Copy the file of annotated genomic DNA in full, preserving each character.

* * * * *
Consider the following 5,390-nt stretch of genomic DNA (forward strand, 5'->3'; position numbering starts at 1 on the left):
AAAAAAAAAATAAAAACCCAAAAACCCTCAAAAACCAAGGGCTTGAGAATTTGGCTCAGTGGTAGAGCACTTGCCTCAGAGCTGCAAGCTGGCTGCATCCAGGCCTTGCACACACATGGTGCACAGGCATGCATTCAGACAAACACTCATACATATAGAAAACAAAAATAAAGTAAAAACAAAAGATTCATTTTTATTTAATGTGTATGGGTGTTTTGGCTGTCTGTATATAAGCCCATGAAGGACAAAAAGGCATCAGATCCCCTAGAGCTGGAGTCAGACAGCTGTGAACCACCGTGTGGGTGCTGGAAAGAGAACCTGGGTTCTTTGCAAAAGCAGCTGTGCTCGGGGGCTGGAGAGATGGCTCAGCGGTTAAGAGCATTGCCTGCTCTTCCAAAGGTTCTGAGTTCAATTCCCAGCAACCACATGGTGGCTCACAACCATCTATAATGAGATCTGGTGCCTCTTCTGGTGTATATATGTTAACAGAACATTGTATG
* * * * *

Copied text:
Consider the following 5,390-nt stretch of genomic DNA (forward strand, 5'->3'; position numbering starts at 1 on the left):
AAAAAAAAAATAAAAACCCAAAAACCCTCAAAAACCAAGGGCTTGAGAATTTGGCTCAGTGGTAGAGCACTTGCCTCAGAGCTGCAAGCTGGCTGCATCCAGGCCTTGCACACACATGGTGCACAGGCATGCATTCAGACAAACACTCATACATATAGAAAACAAAAATAAAGTAAAAACAAAAGATTCATTTTTATTTAATGTGTATGGGTGTTTTGGCTGTCTGTATATAAGCCCATGAAGGACAAAAAGGCATCAGATCCCCTAGAGCTGGAGTCAGACAGCTGTGAACCACCGTGTGGGTGCTGGAAAGAGAACCTGGGTTCTTTGCAAAAGCAGCTGTGCTCGGGGGCTGGAGAGATGGCTCAGCGGTTAAGAGCATTGCCTGCTCTTCCAAAGGTTCTGAGTTCAATTCCCAGCAACCACATGGTGGCTCACAACCATCTATAATGAGATCTGGTGCCTCTTCTGGTGTATATATGTTAACAGAACATTGTATG